The third Police album saw the band reaching superstar status in the USA with the album aloft in the charts for a half of a year or so. It’s hard to believe that an album that sold so well only had a pair of singles peeled off of it. The leadoff single was “Don’t Stand So Close To Me,” a tale of a different kind of teacher/student relationship that sure wouldn’t fly today, thought it went top 10 at the time. While it’s lyrically untouchable now, the music remains valid with seasoning from Andy Summers’ new toys. Specifically his Roland GR-300 guitar synth which added subtle textures to this and other tracks.
Next came the urgent “Driven To Tears” where the music expertly upheld the tension inherent in the lyrics. Summers can suggest so much with a few carefully chosen, underplayed chords, but his atonal freakout solo on the middle eight accomplished a great deal in just a few bars. This made his later teaming with Robert Fripp for a pair of instro albums seem not so far-fetched.
By 1980, the UK was experiencing a ska boom with the second wave of ska acts cresting in popularity. Sting was obviously paying attention since he was almost always dressed in a Beat t-shirt during this period. “Canary In A Coalmine” was the only time that the band dipped their toes in the ska waters and to much success as hearing an upbeat guitar skank courtesy of Summers is a real treat. Sting’s lyrics together with Summers’ guitar propel the tune along at a giddy pace. The song is over in 2:24 and I have to admit that by that point I’m wanting more.
“Voices Inside My Head” is the sequel to “Regatta De Blanc” with the [largely] instrumental cut getting another dose of percussive, chanted “CHA” b-vox. “Bombs Away” is another upbeat Stewart Copeland number not too far from Klark Kent material. The only Andy Summers writing for this album is the instro “Behind My Camel,” which won a grammy for Best Rock Instrumental in 1980. My take is that the song reveals everything 30 seconds, and there is no build or release of tension over its 2:53 length. I would have sent Summers back to the drawing board, but the band were touring like animals during this time period while Miles Copeland was sending them all over the world to reach that all important “critical mass.” It’s B-side material to my ears, Grammy or not.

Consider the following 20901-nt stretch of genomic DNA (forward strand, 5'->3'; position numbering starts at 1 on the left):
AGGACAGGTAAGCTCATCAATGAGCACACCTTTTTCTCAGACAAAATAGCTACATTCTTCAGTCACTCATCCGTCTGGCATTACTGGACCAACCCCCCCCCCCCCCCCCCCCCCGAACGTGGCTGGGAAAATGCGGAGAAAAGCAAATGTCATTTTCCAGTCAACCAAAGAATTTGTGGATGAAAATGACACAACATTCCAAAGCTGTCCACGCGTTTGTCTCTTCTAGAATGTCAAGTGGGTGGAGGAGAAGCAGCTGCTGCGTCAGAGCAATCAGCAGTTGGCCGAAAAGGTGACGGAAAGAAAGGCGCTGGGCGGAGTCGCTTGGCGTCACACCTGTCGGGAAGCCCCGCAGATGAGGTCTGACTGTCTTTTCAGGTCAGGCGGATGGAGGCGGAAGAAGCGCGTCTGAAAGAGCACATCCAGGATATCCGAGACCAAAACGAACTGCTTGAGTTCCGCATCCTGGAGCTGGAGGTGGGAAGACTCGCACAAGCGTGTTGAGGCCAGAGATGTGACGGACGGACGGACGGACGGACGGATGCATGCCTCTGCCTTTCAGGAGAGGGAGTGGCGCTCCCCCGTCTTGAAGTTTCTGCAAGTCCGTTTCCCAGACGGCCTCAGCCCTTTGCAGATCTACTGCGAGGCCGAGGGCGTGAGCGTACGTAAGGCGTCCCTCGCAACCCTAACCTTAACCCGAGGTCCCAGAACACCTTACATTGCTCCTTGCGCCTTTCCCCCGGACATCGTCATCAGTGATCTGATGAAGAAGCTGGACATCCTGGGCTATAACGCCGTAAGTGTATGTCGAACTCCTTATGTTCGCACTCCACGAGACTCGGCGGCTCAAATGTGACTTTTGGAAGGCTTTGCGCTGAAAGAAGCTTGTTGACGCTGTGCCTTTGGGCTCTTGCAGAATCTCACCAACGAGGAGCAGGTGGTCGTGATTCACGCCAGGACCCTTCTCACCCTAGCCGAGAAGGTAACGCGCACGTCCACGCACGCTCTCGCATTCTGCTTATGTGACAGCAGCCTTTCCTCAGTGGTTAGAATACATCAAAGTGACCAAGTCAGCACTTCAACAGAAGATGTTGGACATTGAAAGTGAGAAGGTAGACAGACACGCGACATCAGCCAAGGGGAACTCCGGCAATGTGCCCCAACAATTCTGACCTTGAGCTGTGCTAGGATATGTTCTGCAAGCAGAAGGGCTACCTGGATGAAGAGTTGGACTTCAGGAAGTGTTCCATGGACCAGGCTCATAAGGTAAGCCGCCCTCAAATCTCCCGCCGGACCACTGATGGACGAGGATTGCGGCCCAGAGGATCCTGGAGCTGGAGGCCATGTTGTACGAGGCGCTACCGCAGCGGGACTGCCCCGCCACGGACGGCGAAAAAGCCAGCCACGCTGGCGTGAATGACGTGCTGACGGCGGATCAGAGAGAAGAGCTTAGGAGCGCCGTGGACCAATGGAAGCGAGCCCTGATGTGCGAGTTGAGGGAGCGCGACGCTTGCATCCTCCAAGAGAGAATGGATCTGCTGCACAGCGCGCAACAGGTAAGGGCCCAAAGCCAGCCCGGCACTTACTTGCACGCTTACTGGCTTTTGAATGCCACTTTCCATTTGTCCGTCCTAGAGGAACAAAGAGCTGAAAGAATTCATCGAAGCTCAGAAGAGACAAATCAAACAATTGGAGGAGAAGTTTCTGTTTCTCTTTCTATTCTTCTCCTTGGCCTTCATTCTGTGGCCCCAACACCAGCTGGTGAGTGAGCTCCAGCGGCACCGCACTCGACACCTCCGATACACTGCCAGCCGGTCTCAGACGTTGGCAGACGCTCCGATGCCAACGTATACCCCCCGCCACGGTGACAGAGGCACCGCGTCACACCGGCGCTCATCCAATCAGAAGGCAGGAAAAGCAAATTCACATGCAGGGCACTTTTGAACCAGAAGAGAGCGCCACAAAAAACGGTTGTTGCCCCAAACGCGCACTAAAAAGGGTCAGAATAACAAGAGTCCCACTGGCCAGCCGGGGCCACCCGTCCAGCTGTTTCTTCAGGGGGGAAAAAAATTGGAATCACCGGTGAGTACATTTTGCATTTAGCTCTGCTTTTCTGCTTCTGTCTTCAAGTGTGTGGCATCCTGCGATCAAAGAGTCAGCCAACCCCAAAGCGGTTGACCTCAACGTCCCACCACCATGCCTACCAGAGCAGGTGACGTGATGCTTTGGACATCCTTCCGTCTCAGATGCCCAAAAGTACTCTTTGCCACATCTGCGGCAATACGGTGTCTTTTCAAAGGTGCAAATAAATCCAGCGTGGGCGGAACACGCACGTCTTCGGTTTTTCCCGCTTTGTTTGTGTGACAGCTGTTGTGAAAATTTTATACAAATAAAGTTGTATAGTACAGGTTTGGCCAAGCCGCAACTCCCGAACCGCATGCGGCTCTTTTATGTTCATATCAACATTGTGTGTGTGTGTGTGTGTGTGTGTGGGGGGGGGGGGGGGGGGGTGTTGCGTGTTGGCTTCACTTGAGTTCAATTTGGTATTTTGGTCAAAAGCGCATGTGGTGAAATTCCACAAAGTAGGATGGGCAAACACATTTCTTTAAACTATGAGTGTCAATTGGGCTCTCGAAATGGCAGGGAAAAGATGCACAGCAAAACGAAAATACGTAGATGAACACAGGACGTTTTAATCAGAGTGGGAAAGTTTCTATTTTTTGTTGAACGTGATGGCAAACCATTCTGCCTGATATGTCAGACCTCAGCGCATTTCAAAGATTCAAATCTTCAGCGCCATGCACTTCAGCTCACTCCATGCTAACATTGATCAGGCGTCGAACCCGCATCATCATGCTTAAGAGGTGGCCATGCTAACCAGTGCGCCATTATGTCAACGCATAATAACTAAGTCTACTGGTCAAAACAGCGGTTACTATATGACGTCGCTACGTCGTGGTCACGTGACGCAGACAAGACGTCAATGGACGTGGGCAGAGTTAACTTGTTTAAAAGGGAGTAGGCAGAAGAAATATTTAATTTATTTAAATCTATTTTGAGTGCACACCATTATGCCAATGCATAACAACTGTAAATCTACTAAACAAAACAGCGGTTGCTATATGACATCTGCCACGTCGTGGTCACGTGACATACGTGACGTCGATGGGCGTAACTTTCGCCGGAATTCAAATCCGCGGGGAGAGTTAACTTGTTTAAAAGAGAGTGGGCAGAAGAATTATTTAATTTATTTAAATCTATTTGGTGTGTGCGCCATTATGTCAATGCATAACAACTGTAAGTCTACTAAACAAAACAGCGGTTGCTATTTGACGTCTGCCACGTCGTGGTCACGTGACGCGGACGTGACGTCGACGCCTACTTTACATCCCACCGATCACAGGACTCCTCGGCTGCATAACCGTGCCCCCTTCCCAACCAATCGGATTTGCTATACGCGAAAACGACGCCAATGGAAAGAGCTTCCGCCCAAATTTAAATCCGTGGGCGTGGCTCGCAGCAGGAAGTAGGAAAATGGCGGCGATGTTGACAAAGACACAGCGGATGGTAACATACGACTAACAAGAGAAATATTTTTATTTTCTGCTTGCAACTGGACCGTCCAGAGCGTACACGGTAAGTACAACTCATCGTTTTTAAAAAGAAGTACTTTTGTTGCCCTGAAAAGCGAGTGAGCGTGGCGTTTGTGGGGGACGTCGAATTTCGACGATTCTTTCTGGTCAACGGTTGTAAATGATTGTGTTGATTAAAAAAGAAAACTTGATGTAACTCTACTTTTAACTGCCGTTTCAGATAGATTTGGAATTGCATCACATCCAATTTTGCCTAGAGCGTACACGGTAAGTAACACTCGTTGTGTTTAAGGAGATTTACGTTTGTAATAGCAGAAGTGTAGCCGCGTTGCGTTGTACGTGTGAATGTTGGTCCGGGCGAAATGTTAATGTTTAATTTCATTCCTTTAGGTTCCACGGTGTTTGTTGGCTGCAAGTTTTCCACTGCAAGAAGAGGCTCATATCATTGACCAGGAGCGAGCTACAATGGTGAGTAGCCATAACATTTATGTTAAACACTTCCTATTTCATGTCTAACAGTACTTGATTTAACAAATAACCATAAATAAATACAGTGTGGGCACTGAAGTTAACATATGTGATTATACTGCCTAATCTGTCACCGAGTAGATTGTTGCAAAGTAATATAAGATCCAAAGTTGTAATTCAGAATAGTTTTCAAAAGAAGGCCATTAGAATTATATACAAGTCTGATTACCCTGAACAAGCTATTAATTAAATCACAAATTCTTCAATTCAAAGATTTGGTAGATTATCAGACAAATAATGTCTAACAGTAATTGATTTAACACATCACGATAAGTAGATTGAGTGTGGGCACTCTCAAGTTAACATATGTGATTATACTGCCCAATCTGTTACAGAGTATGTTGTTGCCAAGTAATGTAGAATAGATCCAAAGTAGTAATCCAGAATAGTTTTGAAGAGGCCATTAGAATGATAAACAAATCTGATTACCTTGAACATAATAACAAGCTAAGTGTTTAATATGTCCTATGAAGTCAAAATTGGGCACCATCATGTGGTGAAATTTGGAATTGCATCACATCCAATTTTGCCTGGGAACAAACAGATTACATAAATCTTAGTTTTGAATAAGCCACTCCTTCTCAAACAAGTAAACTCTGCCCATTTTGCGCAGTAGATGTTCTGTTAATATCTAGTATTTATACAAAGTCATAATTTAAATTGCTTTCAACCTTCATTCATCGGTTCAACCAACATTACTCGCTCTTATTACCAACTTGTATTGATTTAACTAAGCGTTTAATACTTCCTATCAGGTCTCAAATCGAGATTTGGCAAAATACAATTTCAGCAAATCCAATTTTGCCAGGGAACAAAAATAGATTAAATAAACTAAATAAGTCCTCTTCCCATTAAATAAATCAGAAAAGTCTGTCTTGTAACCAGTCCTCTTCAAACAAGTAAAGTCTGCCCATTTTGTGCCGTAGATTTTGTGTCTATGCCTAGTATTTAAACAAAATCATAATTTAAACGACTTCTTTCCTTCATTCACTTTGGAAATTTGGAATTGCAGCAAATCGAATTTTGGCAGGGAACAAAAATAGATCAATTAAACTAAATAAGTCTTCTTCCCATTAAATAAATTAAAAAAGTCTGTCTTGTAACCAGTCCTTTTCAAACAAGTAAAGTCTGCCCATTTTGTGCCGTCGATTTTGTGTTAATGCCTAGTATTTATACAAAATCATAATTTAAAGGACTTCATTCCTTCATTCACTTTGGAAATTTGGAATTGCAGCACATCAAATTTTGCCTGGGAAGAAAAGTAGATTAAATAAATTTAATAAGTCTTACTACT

That selfsame travel is the subject of “Man In A Suitcase,” one of the more clever “road songs” from the corpus of Rock. Hearing rock stars moan and complain about touring can get tiresome. At least this one uses fresher ventriloquist dummy metaphors. It’s followed by Sting’s “Shadows In The Rain, ” a stab at what can only be called psychedelic reggae, with his vocals filtered and flanged over the trippy music bed. At 5:09, it rambles on a bit for this group. Normally they’re much tighter.
Speaking of tight, the album closes snappily with “The Other Way Of Stopping,” another Copeland instrumental to sit next to his Klark Kent Klassic “Theme From Kinetic Ritual.” It’s good, but not that good! So closes this possibly hurried, third Police album. Three tracks were instrumental that time, and none of these were as good as the killa instrumental title cut to their previous album. The singles here were passable. “De Doo Doo Doo, De Da Da Da” is a pleasant way to spend four minutes, but the singles are simply not in the class of the two from “Reggatta De Blanc,” which stand among the best Police songs.
It’s ironic that it was wanting to hear this album that tipped my hand to buy “Message In A Box” in 1993 and for many years, I had the best feelings about “Zenyatta Mondatta,” and considered it my favorite Police album. The critical listening I’ve given their work in the last week has seen this album fall in my esteem while the earlier “Reggatta De Blanc” has risen considerably, so that their grades are swapped from what I would have given them off the top of my head just weeks earlier.
Next: Give The Ghost Of Music…